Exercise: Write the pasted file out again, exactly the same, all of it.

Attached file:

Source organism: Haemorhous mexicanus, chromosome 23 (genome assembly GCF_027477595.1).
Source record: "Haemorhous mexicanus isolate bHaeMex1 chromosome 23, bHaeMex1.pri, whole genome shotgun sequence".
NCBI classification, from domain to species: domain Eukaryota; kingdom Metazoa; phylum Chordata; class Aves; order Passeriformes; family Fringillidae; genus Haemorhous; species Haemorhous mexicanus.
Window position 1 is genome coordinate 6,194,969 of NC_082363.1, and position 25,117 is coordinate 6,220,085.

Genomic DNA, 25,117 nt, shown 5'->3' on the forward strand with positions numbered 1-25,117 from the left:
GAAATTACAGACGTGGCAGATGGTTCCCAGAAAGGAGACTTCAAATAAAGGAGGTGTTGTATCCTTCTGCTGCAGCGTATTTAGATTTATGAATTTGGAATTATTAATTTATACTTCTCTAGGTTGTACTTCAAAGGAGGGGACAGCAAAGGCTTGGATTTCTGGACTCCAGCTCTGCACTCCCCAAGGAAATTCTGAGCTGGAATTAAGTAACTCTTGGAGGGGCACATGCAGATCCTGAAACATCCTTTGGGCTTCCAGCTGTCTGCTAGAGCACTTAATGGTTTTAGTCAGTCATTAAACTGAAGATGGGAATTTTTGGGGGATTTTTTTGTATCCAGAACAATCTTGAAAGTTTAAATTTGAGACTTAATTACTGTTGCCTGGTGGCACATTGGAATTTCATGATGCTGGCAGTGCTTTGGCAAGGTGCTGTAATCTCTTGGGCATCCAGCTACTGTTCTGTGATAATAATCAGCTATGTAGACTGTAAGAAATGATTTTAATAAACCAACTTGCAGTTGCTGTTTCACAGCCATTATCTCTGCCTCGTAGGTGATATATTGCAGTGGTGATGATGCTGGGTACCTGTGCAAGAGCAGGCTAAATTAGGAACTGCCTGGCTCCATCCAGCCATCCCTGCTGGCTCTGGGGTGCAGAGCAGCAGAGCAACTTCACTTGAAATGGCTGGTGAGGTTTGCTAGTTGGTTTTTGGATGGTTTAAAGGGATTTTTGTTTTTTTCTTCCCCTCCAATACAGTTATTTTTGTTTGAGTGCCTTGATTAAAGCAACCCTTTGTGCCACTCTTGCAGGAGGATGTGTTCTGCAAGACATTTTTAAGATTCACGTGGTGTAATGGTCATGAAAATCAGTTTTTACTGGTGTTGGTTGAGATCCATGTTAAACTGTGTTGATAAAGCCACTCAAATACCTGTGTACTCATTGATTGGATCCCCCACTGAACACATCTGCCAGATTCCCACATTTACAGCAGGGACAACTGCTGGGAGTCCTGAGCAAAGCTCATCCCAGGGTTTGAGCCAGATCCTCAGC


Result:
Source organism: Haemorhous mexicanus, chromosome 23 (genome assembly GCF_027477595.1).
Source record: "Haemorhous mexicanus isolate bHaeMex1 chromosome 23, bHaeMex1.pri, whole genome shotgun sequence".
NCBI classification, from domain to species: domain Eukaryota; kingdom Metazoa; phylum Chordata; class Aves; order Passeriformes; family Fringillidae; genus Haemorhous; species Haemorhous mexicanus.
Window position 1 is genome coordinate 6,194,969 of NC_082363.1, and position 25,117 is coordinate 6,220,085.

Genomic DNA, 25,117 nt, shown 5'->3' on the forward strand with positions numbered 1-25,117 from the left:
GAAATTACAGACGTGGCAGATGGTTCCCAGAAAGGAGACTTCAAATAAAGGAGGTGTTGTATCCTTCTGCTGCAGCGTATTTAGATTTATGAATTTGGAATTATTAATTTATACTTCTCTAGGTTGTACTTCAAAGGAGGGGACAGCAAAGGCTTGGATTTCTGGACTCCAGCTCTGCACTCCCCAAGGAAATTCTGAGCTGGAATTAAGTAACTCTTGGAGGGGCACATGCAGATCCTGAAACATCCTTTGGGCTTCCAGCTGTCTGCTAGAGCACTTAATGGTTTTAGTCAGTCATTAAACTGAAGATGGGAATTTTTGGGGGATTTTTTTGTATCCAGAACAATCTTGAAAGTTTAAATTTGAGACTTAATTACTGTTGCCTGGTGGCACATTGGAATTTCATGATGCTGGCAGTGCTTTGGCAAGGTGCTGTAATCTCTTGGGCATCCAGCTACTGTTCTGTGATAATAATCAGCTATGTAGACTGTAAGAAATGATTTTAATAAACCAACTTGCAGTTGCTGTTTCACAGCCATTATCTCTGCCTCGTAGGTGATATATTGCAGTGGTGATGATGCTGGGTACCTGTGCAAGAGCAGGCTAAATTAGGAACTGCCTGGCTCCATCCAGCCATCCCTGCTGGCTCTGGGGTGCAGAGCAGCAGAGCAACTTCACTTGAAATGGCTGGTGAGGTTTGCTAGTTGGTTTTTGGATGGTTTAAAGGGATTTTTGTTTTTTTCTTCCCCTCCAATACAGTTATTTTTGTTTGAGTGCCTTGATTAAAGCAACCCTTTGTGCCACTCTTGCAGGAGGATGTGTTCTGCAAGACATTTTTAAGATTCACGTGGTGTAATGGTCATGAAAATCAGTTTTTACTGGTGTTGGTTGAGATCCATGTTAAACTGTGTTGATAAAGCCACTCAAATACCTGTGTACTCATTGATTGGATCCCCCACTGAACACATCTGCCAGATTCCCACATTTACAGCAGGGACAACTGCTGGGAGTCCTGAGCAAAGCTCATCCCAGGGTTTGAGCCAGATCCTCAGC